Years back, there was a long-running ad campaign from Toyota featuring people jumping into the air with the title of this post. As I prepare to take my Avalon on my road trip up the coast to Washington D.C. (and back, natch), I thought I would devote a bit of the blog to my relationship with Toyota.
Though a Toyota was the first new car I ever owned, my first new car was not my first Toyota. Ironically, one of the people I’m stopping off to see on the way up to D.C. is my old college roommate from UF. Some time after graduation, he got married down here in South Florida (in another irony, in the city I currently live now).
At that time, I owned a 1976 traffic paint yellow Toyota Corolla (it was well past 1976 by then…thanks, but I’m not that old). This little car was in perfect shape and I had picked it up from a little old man for only $1,000. It was dependable and all that I really needed. It’s only real drawback (beyond the hideous color) was its absolute infirmity trying to get on the highway. This was 0 to 60 in about 3 days. Floored, you couldn’t be sure the car was moving any faster (and not because of the famed Toyota smooth ride).
Nevertheless, I was all dressed up and on my way to the hotel for the wedding (I was actually playing a part in the ceremony; his other friends must have been unavailable) and waiting at a red light about a half mile away. Looking in my rear view mirror, I saw a large car approaching me at a speed not recommended for a red light. With nervous anticipation I watched as the car drew closer and closer. As it became clear to me the car was not going to slow, regardless of my being directly in front of it and the clear, bright red signal, I let off the brake pedal at the last moment to soften the impact (and avoid being scrunched into the intersection).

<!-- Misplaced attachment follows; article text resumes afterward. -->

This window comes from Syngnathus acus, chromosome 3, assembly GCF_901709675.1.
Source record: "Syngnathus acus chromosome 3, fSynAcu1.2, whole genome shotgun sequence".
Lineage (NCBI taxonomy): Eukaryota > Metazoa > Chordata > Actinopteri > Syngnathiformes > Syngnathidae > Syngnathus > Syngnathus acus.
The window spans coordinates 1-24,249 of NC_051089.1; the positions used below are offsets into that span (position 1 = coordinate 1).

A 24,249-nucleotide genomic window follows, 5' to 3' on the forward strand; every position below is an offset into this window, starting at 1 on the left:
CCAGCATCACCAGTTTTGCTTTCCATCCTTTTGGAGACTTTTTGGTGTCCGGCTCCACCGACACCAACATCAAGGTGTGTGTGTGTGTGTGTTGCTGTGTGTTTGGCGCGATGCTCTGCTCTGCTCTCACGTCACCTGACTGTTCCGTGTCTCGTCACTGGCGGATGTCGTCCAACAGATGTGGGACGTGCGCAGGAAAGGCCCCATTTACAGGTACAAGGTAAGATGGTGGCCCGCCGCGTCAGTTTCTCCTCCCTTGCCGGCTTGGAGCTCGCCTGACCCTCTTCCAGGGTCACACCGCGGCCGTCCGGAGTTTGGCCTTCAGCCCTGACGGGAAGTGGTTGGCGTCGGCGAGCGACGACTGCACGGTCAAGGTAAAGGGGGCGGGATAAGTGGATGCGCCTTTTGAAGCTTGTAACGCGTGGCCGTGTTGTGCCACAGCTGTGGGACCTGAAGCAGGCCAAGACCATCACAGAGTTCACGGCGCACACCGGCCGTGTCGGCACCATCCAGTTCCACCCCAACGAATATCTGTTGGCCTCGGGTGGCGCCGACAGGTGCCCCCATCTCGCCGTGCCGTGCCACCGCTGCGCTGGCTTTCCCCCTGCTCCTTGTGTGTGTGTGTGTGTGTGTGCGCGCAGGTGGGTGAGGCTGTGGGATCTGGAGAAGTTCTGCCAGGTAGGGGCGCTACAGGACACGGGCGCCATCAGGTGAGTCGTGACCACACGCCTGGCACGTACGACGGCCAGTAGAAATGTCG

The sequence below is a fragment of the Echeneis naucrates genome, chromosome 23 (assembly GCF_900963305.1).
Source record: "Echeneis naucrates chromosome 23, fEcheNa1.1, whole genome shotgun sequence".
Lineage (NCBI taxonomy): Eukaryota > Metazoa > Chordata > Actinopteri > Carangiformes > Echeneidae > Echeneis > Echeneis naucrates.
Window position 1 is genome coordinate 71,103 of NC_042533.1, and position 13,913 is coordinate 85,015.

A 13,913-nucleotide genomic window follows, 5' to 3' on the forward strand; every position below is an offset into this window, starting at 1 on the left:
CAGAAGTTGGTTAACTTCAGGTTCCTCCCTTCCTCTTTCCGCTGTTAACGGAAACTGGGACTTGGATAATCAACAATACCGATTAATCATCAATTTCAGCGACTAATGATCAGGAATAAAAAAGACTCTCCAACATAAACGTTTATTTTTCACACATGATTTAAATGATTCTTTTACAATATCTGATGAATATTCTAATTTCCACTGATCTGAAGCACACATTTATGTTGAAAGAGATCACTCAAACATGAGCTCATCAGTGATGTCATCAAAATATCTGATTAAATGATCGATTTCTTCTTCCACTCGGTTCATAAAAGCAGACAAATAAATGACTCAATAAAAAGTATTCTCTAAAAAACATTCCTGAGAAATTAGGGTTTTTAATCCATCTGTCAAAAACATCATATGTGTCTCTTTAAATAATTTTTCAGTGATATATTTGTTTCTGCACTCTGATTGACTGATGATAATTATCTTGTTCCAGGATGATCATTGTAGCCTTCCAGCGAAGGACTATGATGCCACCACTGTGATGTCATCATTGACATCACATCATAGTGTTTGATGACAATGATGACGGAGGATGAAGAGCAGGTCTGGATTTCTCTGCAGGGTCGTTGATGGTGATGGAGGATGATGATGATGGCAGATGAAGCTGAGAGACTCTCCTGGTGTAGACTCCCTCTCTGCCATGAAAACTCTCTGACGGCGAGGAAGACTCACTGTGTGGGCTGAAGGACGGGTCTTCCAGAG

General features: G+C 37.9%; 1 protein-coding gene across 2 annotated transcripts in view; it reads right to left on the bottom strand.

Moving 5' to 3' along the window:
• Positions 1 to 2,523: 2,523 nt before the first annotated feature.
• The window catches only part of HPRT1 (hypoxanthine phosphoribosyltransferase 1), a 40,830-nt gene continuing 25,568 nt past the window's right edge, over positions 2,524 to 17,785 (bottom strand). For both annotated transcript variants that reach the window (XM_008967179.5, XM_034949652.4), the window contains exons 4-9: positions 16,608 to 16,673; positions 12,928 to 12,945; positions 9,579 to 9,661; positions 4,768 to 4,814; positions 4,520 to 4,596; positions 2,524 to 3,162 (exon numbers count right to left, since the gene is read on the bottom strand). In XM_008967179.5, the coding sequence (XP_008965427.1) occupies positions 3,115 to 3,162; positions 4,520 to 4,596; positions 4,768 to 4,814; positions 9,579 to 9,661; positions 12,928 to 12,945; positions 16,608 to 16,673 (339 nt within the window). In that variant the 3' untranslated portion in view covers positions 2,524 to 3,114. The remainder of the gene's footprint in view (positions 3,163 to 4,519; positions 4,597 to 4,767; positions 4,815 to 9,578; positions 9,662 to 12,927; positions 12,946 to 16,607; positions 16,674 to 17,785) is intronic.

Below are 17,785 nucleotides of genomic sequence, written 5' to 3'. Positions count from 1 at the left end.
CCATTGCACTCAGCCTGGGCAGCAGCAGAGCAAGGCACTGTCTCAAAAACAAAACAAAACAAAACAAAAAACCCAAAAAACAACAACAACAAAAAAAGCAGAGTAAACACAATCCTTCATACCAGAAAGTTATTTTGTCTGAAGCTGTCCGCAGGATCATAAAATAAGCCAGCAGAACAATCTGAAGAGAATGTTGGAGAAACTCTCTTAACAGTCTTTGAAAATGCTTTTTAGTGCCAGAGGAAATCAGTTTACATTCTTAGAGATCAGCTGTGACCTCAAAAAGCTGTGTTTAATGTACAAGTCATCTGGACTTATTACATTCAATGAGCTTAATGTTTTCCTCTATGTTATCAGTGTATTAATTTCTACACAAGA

Scrambling out, I met the dazed occupant of the other car. She was a woman of likely three times my age (at that point in my life) and, after a brief conversation, I determined she should not have even been driving in this direction. Still, I had to wait for the police to arrive, with a mushed trunk and standing on asphalt in the middle of the day dressed for a wedding, in South Florida, in June.
When I arrived at the fancy hotel, I borrowed a line from Beverly Hills Cop (that should date the event) and told the valet to be careful because this is what happened to the car last time his people parked it. The wedding was delayed, but not dramatically so and the couple is still happy today.
As to the car, the insurance reimbursement was $750, which I would have used to repair the vehicle had I not gotten hit in almost the identical spot on the car (this time by a turning vehicle who thought I wasn’t there). This led to another $750, putting me slightly ahead on my $1,000 car. Ultimately, the radiator gave out in the parking lot of the place I was working at the time and I sold the vehicle to someone standing there for $150.
For the next many years, I went through several used GM vehicles. These were company cars used by my father for the company as a salesman throughout the state. They had a policy of encouraging workers to sell the cars to relatives rather than turning them back into the leasing companies, thereby getting a better return on the vehicle. The cars would be “refurbished”, having all current and potential issues fixed before sale, so I had a steady stream of high mileage but excellent condition used cars for years.